UK start-up that can turn cameras into Covid-19 monitors raises fresh cash
An Oxford-based company which can turn video cameras into health monitors is set to raise £5m in fresh cash, as it sees demand surge among care homes and mental health trusts.
Oxehealth's round, which is expected to close early next week, is being led by existing investors IP Group and Ora Capital, with funds to be channeled into pushing into new regions, in particular Swedish care homes and in US nursing facilities.
Oxehealth has struck deals to provide its software to 18 mental health trusts, two acute hospital trusts and two police forces across the UK, and is piloting its technology with the prison service.
The software works by using computer vision and signal processing to spot activity in a room, and uses sensors to monitor pulse and breathing rates from a distance without having to put in place things such as finger pulse oximeters, or wired clips attached to patient's fingers, that may prove uncomfortable to older people or those with mental illnesses.
It can also allow more distancing between patients and staff, something which has come to the fore during the coronavirus pandemic.
Boss Hugh Lloyd-Jukes said: "We had interest from most mental health trusts in the UK before Covid-19, but it has provided an additional reason. What we've also seen now is the additional benefit of helping to reduce staff contact with patients because you can take pulse and breathing rates, understand the activity of patients without entering the room."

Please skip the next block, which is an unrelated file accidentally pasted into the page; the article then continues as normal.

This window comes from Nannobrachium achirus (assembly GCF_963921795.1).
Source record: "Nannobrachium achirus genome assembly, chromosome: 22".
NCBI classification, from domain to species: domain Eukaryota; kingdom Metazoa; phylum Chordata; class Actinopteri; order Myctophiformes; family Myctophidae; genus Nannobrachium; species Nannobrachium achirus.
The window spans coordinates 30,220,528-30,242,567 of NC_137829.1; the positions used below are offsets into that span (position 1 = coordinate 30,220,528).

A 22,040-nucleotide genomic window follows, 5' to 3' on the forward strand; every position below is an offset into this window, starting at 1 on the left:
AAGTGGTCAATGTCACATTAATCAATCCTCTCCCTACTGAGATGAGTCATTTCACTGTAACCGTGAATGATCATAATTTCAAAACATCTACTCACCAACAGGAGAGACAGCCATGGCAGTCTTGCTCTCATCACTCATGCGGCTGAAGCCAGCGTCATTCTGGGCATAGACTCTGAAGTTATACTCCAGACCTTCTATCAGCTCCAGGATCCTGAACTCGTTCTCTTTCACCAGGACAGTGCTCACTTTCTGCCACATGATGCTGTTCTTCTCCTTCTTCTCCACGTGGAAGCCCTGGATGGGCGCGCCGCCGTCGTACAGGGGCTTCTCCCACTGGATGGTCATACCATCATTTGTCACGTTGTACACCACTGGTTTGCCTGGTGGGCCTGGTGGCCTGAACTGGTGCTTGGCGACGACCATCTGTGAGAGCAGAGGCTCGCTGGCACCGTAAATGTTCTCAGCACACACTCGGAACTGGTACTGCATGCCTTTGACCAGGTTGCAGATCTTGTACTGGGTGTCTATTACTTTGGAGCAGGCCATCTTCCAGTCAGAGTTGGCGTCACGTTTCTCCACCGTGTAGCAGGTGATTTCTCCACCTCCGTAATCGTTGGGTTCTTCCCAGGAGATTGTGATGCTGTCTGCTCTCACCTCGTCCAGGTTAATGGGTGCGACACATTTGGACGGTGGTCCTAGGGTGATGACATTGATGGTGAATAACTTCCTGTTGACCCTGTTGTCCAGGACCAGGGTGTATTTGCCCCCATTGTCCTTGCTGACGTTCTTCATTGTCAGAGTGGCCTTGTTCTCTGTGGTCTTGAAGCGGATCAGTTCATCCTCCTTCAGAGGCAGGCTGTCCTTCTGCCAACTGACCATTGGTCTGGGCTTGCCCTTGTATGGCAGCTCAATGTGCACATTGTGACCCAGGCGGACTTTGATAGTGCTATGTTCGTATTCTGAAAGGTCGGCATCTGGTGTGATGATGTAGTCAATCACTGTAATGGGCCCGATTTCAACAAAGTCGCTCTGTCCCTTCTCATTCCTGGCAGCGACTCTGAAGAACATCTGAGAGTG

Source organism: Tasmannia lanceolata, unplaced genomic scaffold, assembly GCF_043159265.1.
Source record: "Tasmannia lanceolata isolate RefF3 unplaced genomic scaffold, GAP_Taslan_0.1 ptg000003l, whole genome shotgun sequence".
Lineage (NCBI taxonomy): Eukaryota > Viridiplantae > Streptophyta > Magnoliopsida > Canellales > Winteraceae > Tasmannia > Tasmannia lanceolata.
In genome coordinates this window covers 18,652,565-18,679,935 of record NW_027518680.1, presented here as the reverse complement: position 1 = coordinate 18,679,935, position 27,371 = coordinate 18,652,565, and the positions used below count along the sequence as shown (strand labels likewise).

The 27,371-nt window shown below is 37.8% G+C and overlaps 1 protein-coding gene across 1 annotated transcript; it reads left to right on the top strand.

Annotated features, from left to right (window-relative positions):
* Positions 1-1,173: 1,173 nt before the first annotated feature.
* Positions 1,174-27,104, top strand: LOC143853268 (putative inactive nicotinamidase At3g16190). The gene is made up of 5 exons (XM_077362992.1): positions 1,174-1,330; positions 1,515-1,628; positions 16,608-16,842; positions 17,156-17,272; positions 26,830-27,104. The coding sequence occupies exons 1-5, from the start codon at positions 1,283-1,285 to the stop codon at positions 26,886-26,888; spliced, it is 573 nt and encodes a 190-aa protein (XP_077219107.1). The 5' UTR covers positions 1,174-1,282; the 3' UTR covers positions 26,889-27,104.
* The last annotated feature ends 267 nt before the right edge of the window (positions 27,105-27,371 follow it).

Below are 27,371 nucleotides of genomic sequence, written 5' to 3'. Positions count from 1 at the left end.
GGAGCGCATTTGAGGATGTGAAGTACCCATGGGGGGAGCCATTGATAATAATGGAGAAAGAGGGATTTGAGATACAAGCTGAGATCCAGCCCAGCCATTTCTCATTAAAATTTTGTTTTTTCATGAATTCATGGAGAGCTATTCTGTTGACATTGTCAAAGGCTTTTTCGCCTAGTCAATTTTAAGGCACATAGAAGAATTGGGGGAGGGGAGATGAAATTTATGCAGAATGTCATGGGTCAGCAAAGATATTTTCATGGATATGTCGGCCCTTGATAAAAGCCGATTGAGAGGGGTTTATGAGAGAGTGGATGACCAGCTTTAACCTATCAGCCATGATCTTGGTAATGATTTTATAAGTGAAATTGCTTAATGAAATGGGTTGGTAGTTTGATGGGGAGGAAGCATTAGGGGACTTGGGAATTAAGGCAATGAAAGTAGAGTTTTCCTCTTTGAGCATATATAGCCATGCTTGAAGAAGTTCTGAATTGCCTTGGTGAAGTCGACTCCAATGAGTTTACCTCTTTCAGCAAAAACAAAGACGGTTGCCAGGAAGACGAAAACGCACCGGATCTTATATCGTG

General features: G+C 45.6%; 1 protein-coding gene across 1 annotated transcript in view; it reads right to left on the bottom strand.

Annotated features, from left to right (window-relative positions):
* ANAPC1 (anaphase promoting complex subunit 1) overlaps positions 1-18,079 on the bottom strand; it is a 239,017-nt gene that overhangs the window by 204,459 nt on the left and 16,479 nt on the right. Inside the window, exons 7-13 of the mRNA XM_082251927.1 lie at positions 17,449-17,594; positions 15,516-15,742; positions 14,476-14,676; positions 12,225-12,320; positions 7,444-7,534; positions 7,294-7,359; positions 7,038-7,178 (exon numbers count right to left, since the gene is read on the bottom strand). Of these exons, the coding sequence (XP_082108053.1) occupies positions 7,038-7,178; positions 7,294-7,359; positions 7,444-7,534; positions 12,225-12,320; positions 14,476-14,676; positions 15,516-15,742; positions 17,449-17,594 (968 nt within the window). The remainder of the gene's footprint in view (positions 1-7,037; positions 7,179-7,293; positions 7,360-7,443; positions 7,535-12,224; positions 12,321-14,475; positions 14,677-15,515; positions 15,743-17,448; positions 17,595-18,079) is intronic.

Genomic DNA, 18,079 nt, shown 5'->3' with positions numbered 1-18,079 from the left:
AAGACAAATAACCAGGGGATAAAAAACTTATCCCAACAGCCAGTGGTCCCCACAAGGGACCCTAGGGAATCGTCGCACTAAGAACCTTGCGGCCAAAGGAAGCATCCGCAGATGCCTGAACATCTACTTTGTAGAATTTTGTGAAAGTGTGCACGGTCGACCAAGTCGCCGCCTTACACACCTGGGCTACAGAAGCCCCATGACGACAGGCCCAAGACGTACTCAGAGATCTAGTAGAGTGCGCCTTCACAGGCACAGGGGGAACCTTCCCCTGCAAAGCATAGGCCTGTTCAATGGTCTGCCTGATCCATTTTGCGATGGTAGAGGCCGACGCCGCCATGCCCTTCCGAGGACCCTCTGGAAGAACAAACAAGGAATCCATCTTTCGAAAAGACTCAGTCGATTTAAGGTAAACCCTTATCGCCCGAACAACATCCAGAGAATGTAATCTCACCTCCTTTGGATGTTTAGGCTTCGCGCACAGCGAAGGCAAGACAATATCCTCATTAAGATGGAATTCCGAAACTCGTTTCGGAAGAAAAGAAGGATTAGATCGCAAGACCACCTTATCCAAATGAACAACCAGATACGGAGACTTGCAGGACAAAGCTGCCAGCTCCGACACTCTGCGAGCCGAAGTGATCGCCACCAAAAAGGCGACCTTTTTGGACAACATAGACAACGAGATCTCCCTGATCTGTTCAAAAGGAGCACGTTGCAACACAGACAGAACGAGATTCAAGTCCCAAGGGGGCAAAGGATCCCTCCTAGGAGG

What this means is that mental health and care homes can "reduce the risk to patients and staff," he said.
Mr Lloyd-Jukes said the company had rolled out new features, specifically to help its customers cope with the pandemic, including a "vital signs trends functionality", which monitors when there is a deterioration in pulse and breathing rate, which can be precursors to Covid-19.
Oxehealth also released tools within its technology to allow customers to mark Covid cases on the systems, so that they could adopt the right infection control measures.
It comes amid ongoing concern around the safety of both staff and patients in care homes across the world, with figures released this week showing that more than half of care homes in England had not had a single staff member tested for coronavirus. In some parts of the country, two out of every five care homes had had an outbreak of the disease.
Recent data from the Office for National Statistics suggested that around 15,000 had died from Covid-19 in care homes, equal to just under a third of the total recorded deaths from the virus across the UK. The ONS puts the figure at just over 50,000.